From the inspiration and discipline we learn from sport to opening up to the experience of strangers, a digest of interesting writings on the ways we evolve together: physically, spiritually, and creatively.
The challenges we fret over as adults are often simple in the eyes of our children. Sarah Smarsh offers an antidote to the vitriol of our politics — through viral videos that illustrate the wisdom of children.
How would we treat people differently if we could hear what they hear, see what they see, feel what they feel? A video from the Cleveland Clinic encourages us to reimagine the people and spaces around us to foster deeper connection and well being.
Scholar and activist Frances Kissling speaks of good will and understanding, rather than agreement or victory, as bridges between difference.
Do we need others to see ourselves clearly? Curated reads on our need for empathy, and its power to unearth and reconcile what's hidden within.
In the wake of tragedy, how do we respond with resilience? How do we continue to love across boundaries?
Facing fear is easier said than done. Parker Palmer on having an empathetic imagination for the inner battles we're all fighting, especially those we can't see.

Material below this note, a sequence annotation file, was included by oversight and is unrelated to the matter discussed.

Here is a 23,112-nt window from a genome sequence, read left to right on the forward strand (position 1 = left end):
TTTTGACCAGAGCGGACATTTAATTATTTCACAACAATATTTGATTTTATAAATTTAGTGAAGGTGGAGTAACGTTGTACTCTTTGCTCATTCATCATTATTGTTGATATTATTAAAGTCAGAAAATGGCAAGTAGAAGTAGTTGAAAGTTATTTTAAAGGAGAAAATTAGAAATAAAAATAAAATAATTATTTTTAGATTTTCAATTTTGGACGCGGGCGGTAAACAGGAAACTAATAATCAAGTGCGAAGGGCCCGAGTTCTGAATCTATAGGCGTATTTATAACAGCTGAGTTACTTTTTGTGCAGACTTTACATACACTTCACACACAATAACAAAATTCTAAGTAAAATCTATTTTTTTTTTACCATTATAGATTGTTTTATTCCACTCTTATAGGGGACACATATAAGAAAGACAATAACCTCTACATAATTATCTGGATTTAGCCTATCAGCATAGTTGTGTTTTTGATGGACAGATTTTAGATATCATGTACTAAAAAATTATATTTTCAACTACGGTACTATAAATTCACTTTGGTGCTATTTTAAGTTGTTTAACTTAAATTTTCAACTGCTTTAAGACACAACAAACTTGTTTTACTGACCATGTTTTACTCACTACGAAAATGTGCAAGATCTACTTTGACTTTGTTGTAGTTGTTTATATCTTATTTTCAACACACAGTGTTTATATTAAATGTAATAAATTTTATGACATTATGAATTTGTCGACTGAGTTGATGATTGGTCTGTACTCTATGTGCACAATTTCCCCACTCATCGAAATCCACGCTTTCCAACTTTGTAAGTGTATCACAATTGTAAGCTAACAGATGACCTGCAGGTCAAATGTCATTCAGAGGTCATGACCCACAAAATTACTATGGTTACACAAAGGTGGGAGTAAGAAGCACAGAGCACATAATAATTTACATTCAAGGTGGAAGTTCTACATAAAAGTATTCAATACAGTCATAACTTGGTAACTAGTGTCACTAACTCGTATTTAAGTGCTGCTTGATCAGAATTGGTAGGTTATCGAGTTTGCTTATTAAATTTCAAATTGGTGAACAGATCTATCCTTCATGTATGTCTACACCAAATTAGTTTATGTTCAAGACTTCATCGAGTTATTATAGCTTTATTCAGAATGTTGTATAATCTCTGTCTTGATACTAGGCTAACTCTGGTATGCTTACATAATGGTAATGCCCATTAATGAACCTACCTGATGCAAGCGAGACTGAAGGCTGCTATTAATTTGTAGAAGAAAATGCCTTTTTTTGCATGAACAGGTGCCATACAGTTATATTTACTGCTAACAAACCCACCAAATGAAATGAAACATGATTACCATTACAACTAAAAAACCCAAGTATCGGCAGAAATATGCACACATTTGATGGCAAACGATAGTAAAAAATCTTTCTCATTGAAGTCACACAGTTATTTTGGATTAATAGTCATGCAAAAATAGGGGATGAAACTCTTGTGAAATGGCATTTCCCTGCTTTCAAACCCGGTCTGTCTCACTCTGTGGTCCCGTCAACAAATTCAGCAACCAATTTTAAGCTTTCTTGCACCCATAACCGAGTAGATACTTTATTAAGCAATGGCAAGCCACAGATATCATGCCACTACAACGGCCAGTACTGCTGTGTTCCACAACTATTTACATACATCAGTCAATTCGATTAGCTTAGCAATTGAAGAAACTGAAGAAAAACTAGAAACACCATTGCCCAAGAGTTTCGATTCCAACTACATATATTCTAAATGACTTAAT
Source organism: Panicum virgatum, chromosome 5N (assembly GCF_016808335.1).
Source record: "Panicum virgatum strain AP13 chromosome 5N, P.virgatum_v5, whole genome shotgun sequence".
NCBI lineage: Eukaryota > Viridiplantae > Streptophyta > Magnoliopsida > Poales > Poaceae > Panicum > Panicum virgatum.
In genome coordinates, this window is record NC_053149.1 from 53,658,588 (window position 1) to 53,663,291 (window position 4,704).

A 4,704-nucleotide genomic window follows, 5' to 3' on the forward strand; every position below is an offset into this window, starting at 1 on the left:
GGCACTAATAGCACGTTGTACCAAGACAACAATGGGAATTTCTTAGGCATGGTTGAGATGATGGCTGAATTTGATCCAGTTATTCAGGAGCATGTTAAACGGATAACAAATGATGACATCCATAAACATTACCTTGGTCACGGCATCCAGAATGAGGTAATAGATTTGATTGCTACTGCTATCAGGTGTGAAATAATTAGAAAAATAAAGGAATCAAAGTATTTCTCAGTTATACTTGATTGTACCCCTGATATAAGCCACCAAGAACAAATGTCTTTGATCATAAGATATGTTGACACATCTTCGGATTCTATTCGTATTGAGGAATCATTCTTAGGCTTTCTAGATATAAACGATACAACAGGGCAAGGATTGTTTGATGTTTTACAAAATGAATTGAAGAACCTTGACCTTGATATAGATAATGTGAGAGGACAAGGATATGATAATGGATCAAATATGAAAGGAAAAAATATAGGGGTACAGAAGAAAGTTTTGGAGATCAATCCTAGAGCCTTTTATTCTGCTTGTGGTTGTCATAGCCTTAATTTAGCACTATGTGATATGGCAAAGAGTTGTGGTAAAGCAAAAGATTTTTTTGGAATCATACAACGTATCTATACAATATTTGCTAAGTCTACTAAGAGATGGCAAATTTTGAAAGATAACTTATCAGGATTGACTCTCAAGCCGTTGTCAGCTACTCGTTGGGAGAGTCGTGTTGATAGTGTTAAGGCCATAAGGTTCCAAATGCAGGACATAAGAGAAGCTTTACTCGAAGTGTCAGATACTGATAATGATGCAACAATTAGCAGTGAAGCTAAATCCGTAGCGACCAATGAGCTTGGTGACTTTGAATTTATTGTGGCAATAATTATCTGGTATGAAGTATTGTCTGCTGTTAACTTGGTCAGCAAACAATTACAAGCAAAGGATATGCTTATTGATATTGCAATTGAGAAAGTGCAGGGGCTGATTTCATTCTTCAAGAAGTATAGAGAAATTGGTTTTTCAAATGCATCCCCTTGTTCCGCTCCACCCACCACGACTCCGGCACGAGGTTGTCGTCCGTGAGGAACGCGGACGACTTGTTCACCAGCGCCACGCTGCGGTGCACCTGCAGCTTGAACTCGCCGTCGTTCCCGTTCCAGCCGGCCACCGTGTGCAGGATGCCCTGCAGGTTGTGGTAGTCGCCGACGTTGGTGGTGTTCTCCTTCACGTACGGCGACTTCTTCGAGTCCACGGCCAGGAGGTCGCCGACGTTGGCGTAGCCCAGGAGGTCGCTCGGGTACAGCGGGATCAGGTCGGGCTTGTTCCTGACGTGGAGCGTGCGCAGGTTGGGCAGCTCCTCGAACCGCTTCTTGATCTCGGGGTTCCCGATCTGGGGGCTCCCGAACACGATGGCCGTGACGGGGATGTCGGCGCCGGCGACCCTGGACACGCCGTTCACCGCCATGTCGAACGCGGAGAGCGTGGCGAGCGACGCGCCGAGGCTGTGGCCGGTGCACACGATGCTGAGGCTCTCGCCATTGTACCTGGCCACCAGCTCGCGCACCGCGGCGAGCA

A helpful word can be a salve, but it's not always what we need. Parker Palmer on the power of quiet, unobtrusive presence to heal in troubled times.
Autism is often depicted in limited terms, as a social deficit. A poet who works with the autistic community learns a valuable lesson about a different way of seeing through an experience with a red-tailed hawk.
After an act of animal generosity by the imam of an Istanbul mosque, Omid Safi meditates on the meaning of true human kindness. A celebration of love extended beyond the borders of kinship, community, and species.
Pride for our identities and communities can be a source of strength. Pride can also lead us to forget empathy for those unlike us. A generous reminder that the reach of our compassion must stretch beyond the familiar.
There's much confusion between sympathy and empathy. Our columnist tells the story of a wise elder whose suffering led her to become a model for how to have a meaningful life.
The intellectual rigor of scientists' training often fails to prepare them for the human emotions that accompany the work. And there are consequences for that objectivity. Faith Kearns is a young scientist who makes a compelling argument for integrating the emotional lives of scientists with their vocation.
If you could stand in someone else's shoes... Hear what they hear. See what they see. Feel what they feel. Would you treat them differently? A video that speaks to the connections we all need.
Psychologists who study learning and memory have a special interest in how people navigate reality in a three-dimensional world. There is a huge variation in abilities for spatial learning among adults, and some of these skills don’t even appear until adolescence. How you interact with other people has a lot to do with how well you are able to literally take their perspective.